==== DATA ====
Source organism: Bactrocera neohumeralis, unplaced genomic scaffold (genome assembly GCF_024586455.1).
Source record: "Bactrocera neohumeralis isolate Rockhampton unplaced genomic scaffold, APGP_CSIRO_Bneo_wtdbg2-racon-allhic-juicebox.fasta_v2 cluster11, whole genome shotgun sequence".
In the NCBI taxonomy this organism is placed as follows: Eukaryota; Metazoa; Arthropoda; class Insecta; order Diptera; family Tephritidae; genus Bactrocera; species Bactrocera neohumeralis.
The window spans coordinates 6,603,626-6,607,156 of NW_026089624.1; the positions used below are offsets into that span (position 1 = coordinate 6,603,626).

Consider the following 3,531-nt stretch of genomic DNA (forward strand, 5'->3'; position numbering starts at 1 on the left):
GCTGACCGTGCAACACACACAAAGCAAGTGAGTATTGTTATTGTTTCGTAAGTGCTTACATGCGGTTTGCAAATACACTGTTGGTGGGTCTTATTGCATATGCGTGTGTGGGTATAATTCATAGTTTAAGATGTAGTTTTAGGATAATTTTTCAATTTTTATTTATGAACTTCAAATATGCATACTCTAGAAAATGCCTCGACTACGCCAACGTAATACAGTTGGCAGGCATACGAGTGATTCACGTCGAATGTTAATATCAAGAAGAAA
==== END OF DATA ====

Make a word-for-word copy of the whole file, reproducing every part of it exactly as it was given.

Source organism: Bactrocera neohumeralis, unplaced genomic scaffold (genome assembly GCF_024586455.1).
Source record: "Bactrocera neohumeralis isolate Rockhampton unplaced genomic scaffold, APGP_CSIRO_Bneo_wtdbg2-racon-allhic-juicebox.fasta_v2 cluster11, whole genome shotgun sequence".
In the NCBI taxonomy this organism is placed as follows: Eukaryota; Metazoa; Arthropoda; class Insecta; order Diptera; family Tephritidae; genus Bactrocera; species Bactrocera neohumeralis.
The window spans coordinates 6,603,626-6,607,156 of NW_026089624.1; the positions used below are offsets into that span (position 1 = coordinate 6,603,626).

Consider the following 3,531-nt stretch of genomic DNA (forward strand, 5'->3'; position numbering starts at 1 on the left):
GCTGACCGTGCAACACACACAAAGCAAGTGAGTATTGTTATTGTTTCGTAAGTGCTTACATGCGGTTTGCAAATACACTGTTGGTGGGTCTTATTGCATATGCGTGTGTGGGTATAATTCATAGTTTAAGATGTAGTTTTAGGATAATTTTTCAATTTTTATTTATGAACTTCAAATATGCATACTCTAGAAAATGCCTCGACTACGCCAACGTAATACAGTTGGCAGGCATACGAGTGATTCACGTCGAATGTTAATATCAAGAAGAAA